Jim Smart
March 30, 2007
Photos By: Benton Jackson

Dry-Sump Oiling
Blair purchased a dry-sump pan that didn't fit his Mustang fastback. That's when Marvin designed a custom dry-sump system for him. Once Marvin generated the line drawings, he contacted Canton Racing Products in Connecticut. Doug Vine at Canton got Marvin dialed in with a superb, custom-made aluminum dry-sump pan for Blair's 427W.

This is the custom designed and fabricated dry-sump pan from Canton Racing Products. In this case, Marvin did the designing and Canton followed his specs. Note the careful thought given to oil scavenging-a windage tray designed to fit the Canton main stud girdle, which channels return oil to scavenge ports and is designed to handle hard acceleration and extreme lateral G-forces.

Girdle Fitment
Marvin's experience teaches us about things most of us never think of. Just because a stud girdle is fresh out of the box doesn't mean it's ready for permanent installation. Each and every main stud girdle's fit is based on what you have for a crankshaft, block, and connecting rods. This is why he stresses checking clearances on everything before final torque.

Marvin builds engines like seasoned street rod builders plan and execute street rods. First, he does a mock-up. In fact, he does several mock-ups just to be sure it's right.

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Marvin checks girdle clearances, stressing there should be a minimum of 0.060 inch between moving parts and the girdle. This is because of thermal expansion-as parts get hotter, they grow. He marks the girdle areas that will need machining to at least 0.060-inch minimum clearance.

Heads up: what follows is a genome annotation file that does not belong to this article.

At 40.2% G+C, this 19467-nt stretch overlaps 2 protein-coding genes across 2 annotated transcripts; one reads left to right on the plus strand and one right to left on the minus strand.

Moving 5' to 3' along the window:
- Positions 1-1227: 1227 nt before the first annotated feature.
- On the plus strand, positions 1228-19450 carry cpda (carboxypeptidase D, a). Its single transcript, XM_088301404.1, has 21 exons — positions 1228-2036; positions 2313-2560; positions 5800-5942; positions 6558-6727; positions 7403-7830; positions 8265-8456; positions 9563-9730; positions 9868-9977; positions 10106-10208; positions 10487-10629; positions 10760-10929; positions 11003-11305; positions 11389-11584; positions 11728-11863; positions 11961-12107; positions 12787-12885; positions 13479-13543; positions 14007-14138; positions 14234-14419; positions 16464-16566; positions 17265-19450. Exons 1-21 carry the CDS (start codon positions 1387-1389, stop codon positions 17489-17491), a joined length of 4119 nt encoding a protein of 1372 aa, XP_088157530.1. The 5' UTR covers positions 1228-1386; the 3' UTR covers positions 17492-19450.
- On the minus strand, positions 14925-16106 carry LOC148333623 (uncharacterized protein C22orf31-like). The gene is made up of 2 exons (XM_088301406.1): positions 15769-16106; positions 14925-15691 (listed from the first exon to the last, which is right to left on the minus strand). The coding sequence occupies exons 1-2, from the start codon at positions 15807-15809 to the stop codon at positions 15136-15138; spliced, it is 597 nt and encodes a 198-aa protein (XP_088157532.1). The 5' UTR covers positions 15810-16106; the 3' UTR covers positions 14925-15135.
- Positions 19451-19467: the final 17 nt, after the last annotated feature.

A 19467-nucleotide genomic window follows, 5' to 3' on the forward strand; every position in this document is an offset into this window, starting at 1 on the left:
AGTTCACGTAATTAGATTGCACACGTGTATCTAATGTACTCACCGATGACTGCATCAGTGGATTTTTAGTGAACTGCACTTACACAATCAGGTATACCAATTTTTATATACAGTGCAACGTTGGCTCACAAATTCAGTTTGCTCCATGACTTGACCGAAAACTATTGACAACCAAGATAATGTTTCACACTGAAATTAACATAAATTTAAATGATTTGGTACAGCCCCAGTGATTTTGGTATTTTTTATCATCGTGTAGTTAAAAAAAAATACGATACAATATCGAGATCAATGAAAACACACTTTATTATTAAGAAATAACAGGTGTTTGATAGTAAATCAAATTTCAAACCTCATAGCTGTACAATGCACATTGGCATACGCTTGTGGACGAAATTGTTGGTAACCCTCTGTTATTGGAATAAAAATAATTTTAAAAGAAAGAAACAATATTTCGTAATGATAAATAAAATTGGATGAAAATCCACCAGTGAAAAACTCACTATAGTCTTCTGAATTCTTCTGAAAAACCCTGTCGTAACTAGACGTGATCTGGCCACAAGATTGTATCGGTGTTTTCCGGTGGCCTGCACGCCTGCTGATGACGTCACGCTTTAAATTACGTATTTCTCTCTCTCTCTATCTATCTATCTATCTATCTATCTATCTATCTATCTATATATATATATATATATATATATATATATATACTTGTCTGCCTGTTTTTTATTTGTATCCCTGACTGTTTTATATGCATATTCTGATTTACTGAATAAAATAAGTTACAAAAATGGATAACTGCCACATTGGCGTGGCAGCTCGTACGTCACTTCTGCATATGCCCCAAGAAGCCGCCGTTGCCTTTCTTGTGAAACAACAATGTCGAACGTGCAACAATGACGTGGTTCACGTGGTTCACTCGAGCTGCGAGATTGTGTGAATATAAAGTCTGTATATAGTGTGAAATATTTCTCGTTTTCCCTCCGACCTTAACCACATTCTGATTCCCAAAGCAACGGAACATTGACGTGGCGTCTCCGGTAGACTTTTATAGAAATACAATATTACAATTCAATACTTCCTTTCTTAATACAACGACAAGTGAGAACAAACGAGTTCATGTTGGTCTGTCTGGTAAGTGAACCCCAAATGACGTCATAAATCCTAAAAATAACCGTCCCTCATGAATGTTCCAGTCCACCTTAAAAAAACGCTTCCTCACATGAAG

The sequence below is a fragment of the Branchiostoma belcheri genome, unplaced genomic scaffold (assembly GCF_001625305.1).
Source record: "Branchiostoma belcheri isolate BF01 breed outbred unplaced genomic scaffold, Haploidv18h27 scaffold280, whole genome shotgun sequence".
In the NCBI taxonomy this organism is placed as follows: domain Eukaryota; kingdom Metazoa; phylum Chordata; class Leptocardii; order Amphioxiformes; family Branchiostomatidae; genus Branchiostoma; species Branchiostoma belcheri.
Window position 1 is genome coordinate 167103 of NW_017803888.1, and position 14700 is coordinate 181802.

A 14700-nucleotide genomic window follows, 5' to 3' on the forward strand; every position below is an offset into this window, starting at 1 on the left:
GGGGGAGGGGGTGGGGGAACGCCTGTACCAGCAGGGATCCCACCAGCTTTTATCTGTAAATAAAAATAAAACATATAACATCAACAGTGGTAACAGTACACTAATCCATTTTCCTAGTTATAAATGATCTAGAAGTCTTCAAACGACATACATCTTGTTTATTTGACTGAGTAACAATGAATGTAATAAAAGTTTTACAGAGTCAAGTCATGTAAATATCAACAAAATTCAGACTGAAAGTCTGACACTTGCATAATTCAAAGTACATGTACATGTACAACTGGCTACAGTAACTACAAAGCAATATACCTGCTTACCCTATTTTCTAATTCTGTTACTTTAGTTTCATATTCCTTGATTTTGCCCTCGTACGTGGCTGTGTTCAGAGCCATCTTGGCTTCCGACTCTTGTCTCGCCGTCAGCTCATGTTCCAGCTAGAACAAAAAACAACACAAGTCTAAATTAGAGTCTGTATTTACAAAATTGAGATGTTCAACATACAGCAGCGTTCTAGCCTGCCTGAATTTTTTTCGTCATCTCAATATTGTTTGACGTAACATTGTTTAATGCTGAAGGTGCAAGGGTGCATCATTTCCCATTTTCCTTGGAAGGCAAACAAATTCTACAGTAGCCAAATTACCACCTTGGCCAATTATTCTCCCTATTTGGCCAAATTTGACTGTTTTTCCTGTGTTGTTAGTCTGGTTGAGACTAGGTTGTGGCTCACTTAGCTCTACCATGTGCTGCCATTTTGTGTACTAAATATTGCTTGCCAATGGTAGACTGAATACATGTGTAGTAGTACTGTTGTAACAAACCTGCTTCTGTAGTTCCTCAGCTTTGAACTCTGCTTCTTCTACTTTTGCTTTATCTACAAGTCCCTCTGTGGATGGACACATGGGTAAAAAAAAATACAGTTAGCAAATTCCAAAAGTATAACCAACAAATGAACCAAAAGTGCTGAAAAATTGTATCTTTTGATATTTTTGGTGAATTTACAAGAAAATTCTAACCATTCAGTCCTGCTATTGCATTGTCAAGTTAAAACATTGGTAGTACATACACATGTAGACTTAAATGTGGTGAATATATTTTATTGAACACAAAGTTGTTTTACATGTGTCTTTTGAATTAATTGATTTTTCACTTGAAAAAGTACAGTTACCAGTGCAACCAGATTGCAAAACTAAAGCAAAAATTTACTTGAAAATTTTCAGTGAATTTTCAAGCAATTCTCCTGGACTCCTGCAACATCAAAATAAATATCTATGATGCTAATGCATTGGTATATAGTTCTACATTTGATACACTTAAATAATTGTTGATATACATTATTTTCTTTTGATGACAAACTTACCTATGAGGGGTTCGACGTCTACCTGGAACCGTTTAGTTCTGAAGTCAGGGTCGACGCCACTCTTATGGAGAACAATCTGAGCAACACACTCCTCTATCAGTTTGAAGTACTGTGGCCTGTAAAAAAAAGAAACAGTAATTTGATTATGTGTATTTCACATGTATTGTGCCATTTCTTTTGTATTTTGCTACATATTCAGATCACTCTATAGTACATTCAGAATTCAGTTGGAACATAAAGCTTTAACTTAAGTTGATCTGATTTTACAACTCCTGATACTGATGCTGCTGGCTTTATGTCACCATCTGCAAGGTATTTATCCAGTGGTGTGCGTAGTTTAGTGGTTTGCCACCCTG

How's It Slidin'?
What makes Marvin a cut above is his detailed, methodical approach to engine building. Have you ever had a part that needed a whack to fit? That's known as a pinch fit or interference fit. Pinch fit (no more than 0.001 inch) is acceptable to Marvin only when it is intended to keep a part secure, such as a distributor drive gear, a crankshaft damper, or a rear axle bearing. Cam and crank gears, for example, should slide on with finger effort. The key phrase is "slide on," which means a zero fit where parts fit without effort. According to Marvin, if you have to drive a cam or crank gear with a hammer, the fit is too tight. When zero fit doesn't happen, he massages parts until it happens. You should, too.

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Life Without Leaks
How many of you have built a fresh engine only to have it leak oil on your garage floor or driveway? Because we all need to be environmentally responsible, any leakage is intolerable. You can achieve a leakproof engine if you sweat the details during assembly.

Where possible, Marvin installs one-piece seals prior to crank installation. One-piece seals must be lubed with engine oil around the inside, then carefully installed on the crank. Never use oil around the outside-apply only a thin bead of silicone.

Did you know you can machine your two-piece-seal Ford block to accommo-date a one-piece rear main seal? If you're not up for that, did you know you can achieve a leakproof two-piece rear main seal? This is where Marvin sweats the details, never suffering the embarrassment of a leak. Remember, in both cases, the sharp lip must face inward to keep oil inside.

One-piece rear main seals are lightly lined with high-temp RTV silicone sealer around their circumference. Marvin does this before setting the crank. When he sets it, he uses high-temp RTV between the No. 5 main cap and block. He stresses allowing the RTV to set up for 24 hours before firing an engine for best results.

Two-piece rear main seals should be installed with gaps located out of synch with cap/block parting lines. In other words, stagger the gaps away from cap/block gaps. This virtually eliminates the risk of leakage. Use silicone between the cap and block as added insurance. Once cured, RTV provides a solid seal.